Second, Rick’s Hollywood experience brings polish to the video production of LTM. He was a writer for the popular TV show In Living Color, MADtv, and most recently for Hulu’s original Emmy nominated show, East Los High. The challenge with live experience — as I’ve learned over the years — is that you can only engage the people who bother to come see the show. The numbers are small, unless, of course, you can find a way to distribute the content outside the room, through video. But unless the content is compelling, it’s hard to compete these days.
The content does not need not be shocking, as we may be tempted to believe this election season. But it does need to be great. Because, if the content isgreat, it may find a larger audience in the digital world (scale, precision, network effects).
The world will gain about 1 billion new internet users and reach 4.1 billion in the next four years, according to Cisco’s VNI Global IP Traffic Forecast, 2015-2020, released earlier this week. This addition of new users will be accompanied by a significant growth in internet traffic by the year 2020, which shouldn’t be a surprise, given that we’ve experienced these types of patterns and increases in the U.S. alone over the past several years. The advances we have seen in technology and broadband speed have led to the rise of live video streaming and a digital-centric media landscape, one which will continue to expand as connectivity makes our lives more productive, convenient and entertaining and as consumers demand better and faster connections.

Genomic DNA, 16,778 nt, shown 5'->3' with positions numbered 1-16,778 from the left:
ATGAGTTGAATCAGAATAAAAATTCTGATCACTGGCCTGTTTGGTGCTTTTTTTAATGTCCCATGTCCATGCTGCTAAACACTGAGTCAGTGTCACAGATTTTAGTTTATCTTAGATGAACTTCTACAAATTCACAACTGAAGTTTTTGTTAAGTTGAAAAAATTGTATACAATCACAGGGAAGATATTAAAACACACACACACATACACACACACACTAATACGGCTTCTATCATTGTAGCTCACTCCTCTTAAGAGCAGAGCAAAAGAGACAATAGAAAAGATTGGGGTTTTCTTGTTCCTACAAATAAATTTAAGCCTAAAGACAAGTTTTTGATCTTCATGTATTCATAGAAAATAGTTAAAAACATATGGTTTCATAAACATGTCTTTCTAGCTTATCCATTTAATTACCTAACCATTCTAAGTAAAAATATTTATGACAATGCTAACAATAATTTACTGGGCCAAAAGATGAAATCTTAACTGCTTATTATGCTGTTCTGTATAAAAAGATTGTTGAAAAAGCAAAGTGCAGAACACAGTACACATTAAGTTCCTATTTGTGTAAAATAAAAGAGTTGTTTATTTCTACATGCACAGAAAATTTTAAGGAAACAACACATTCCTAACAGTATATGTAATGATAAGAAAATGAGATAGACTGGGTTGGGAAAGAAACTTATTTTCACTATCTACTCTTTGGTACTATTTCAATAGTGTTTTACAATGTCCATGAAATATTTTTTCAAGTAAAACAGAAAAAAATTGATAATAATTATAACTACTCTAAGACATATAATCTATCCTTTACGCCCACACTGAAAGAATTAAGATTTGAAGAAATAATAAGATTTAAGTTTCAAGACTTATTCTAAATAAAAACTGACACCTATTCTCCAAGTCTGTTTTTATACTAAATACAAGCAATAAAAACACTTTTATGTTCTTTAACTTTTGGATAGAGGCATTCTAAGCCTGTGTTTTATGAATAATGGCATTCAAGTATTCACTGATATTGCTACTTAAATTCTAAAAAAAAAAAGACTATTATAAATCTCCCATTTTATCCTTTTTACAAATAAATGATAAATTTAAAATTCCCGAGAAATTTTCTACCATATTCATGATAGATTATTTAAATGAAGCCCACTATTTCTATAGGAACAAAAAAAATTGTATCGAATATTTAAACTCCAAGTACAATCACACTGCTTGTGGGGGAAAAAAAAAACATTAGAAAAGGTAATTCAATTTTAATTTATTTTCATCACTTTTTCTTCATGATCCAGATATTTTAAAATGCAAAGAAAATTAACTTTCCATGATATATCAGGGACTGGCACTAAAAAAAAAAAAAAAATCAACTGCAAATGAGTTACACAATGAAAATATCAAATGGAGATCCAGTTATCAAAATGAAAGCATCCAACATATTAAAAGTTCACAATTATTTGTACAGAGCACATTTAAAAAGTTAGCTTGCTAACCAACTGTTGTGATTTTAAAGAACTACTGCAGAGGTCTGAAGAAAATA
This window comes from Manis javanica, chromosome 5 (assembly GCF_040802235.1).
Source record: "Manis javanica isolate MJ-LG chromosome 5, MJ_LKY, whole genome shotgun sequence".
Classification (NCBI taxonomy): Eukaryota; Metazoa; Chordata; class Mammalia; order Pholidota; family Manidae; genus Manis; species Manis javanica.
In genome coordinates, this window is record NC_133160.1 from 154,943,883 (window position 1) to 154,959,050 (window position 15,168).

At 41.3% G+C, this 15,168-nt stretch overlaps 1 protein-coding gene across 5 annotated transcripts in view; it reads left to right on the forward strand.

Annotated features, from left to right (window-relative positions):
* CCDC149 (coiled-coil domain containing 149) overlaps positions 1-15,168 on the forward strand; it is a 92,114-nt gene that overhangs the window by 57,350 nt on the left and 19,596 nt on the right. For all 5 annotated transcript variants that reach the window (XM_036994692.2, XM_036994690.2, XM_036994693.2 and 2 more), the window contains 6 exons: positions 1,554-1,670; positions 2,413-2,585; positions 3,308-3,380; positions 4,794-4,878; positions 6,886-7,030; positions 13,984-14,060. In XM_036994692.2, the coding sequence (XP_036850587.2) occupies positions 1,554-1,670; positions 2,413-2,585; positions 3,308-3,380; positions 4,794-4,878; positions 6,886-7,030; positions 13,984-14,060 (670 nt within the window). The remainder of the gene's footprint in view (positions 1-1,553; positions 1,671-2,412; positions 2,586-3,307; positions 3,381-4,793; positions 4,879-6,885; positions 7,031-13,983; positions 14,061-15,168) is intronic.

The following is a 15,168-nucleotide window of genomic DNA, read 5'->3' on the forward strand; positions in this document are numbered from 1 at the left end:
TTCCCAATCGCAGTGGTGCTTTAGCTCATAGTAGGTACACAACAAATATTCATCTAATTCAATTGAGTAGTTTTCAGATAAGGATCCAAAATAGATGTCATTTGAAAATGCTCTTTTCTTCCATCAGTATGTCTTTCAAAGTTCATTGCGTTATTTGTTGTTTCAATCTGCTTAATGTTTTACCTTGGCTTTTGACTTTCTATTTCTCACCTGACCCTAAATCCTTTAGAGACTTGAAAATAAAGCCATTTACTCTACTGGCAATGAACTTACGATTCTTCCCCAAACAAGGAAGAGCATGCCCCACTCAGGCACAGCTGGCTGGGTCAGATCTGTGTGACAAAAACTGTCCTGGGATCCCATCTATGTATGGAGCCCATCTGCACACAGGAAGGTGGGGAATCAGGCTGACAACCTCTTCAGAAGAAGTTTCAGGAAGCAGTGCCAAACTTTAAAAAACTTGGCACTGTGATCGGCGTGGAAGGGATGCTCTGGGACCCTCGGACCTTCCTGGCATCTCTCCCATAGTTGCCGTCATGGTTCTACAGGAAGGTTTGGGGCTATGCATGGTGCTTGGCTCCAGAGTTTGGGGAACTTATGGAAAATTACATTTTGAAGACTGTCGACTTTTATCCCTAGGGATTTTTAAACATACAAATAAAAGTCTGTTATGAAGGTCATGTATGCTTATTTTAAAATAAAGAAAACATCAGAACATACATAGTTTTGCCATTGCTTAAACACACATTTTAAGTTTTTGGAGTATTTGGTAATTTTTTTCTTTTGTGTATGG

As a way to better visualize the complexity of an evolving internet, Cisco’s Visual Networking Index has designed an infographic slide show displaying worldwide comparisons about internet use, connections and online activities between 2015 and predicted milestones in 2020. The VNI Global IP Traffic Forecast looks at broadband connection speeds, the amount of networked devices and connections, the number of Internet users, Internet application usage, Internet-connected TVs, Wi-Fi usage, and many more internet-based usages that help paint a better picture of where the state of the internet will be in 2020. Here’s a glimpse of what’s in store for the North American region: